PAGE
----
Identify How You Use Your Kitchen

First, you will need to clearly identify how you use your kitchen. To do that, go through the following questions and write down your answers in as much detail as you can. Keep in mind that a clear understanding of what you want in the beginning will give you what you want in the end product - you new kitchen.
  • Why do you want/need a new kitchen? You may be planning to resell the property, your needs may have expanded or reduced, or you may just want to update the space.
  • What do you like and dislike about your current kitchen? Think about storage, layout, space and decorating scheme. Sit in your kitchen while you are working on this. Ask other household members their opinions. Think about daily activities and entertaining guests. What is missing. What have you always wanted.
  • What is your preference for the ‘look’ and ‘feel’ of you new kitchen. Look for pictures of other kitchens that you like. Note the things about them that attract or interest you. Start a notebook with pictures, scraps of material and chips of paint colors that you like. Try not to be too particular in the beginning and let the design start taking on a life of its own. It will.
  • What are your storage needs? Some people prefer a pantry instead of cupboards to store food. Do you have lots of crockery, pots and pans, glassware and appliances that you want to hid away?
  • Do you have special items that you want to displayed and/or protect in the kitchen?
  • What fixed and portable kitchen appliance do you have or will have? How often will you use them? Fixed appliances include: refrigerator, freezer, sink, cooktop/oven, stove, exhaust, dishwasher, microwave... Portable appliances include: espresso machine, toaster, kettle, sandwich press, blender, food processor, wok, ice-cream machine...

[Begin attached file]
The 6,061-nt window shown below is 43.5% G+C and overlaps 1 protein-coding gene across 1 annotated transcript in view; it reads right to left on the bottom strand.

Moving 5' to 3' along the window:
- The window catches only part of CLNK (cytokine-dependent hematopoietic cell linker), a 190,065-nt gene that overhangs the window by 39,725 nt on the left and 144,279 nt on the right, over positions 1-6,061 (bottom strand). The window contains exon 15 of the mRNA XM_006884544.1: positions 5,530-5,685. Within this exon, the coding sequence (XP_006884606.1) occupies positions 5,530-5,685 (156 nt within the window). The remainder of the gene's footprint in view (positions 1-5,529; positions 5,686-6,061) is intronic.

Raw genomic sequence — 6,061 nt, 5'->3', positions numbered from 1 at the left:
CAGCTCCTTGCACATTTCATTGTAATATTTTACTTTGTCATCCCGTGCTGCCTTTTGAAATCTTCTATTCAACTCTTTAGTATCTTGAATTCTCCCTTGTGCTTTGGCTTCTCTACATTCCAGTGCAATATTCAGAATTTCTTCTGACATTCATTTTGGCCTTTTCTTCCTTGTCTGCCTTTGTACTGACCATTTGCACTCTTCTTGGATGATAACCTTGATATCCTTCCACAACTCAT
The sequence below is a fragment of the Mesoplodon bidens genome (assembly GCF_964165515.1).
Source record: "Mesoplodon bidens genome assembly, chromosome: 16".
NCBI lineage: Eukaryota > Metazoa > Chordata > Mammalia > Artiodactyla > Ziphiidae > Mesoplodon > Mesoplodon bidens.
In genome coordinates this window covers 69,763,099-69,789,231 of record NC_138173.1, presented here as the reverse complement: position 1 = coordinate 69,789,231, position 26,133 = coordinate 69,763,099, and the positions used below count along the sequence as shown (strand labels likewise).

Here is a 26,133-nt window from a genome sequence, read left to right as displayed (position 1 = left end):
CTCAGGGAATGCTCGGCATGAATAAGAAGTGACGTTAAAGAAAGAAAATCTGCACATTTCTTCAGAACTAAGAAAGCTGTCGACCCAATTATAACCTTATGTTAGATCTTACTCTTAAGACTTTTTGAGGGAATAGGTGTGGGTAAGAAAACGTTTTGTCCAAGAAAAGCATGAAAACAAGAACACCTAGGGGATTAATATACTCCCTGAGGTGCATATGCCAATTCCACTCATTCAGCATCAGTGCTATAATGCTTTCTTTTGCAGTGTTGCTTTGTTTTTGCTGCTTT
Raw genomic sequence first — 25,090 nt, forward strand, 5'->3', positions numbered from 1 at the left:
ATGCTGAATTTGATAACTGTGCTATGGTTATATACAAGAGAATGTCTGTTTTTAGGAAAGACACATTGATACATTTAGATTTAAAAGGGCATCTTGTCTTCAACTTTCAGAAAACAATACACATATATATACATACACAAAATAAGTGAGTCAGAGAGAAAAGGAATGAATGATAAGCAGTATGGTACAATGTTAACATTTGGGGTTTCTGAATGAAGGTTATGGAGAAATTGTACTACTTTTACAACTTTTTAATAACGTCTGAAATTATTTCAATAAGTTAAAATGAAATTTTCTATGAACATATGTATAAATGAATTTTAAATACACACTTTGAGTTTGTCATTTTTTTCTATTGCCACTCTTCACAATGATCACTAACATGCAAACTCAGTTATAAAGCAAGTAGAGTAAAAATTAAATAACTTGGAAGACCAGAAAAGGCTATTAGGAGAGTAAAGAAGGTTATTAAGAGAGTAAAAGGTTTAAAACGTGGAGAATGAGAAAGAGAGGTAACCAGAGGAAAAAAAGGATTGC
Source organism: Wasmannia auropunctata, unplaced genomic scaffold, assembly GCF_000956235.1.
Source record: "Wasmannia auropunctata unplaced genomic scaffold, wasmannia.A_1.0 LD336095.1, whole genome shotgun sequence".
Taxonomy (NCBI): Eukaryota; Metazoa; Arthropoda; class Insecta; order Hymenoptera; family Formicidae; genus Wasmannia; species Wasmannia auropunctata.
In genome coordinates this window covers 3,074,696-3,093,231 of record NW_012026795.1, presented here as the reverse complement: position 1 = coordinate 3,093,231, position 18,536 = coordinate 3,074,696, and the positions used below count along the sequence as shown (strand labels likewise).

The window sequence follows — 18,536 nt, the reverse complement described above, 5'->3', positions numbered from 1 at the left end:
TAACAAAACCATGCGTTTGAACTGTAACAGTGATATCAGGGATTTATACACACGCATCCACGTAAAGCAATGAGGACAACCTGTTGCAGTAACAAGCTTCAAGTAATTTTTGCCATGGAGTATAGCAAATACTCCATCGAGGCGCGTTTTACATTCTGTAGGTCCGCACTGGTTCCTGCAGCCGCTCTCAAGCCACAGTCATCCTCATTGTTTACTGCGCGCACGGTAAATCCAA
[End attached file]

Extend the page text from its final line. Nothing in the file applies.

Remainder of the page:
• How many people in your household use the kitchen and how do they use it? The answer to this question will determine how much use your kitchen gets and how much potential traffic there might be at any one time.
  • Do two or more cooks work in the kitchen at the same time? If so, you may want extra counter space, an island, sink and/or other features or work areas.
  • Do you entertain frequently and do you typically have formal or informal gatherings? If you entertain often, you may want to open up the kitchen/living room area into a great room that lets those working in the kitchen be part of the party.
  • What other activities commonly occur in the kitchen? Some houses have a laundry area in the kitchen, a wet bar, a breakfast bar or nook, and/or a desk for writing and computer work.
  • Do you have special needs? Are any users exceptionally short, tall and/or uncomfortable working at standard-height counters for a period of time? Do you have a handicapped or elderly member in the household?
  • What surface materials do you prefer? Think about cupboards and drawers, bench, counter and table tops, splash-backs and the floor.
Everyone will have a slightly different list but the above gives you a good start. Get as many people involved as you are comfortable with. Children come up with interesting and unexpected comments that can be quite insightful. Don’t exclude anyone.
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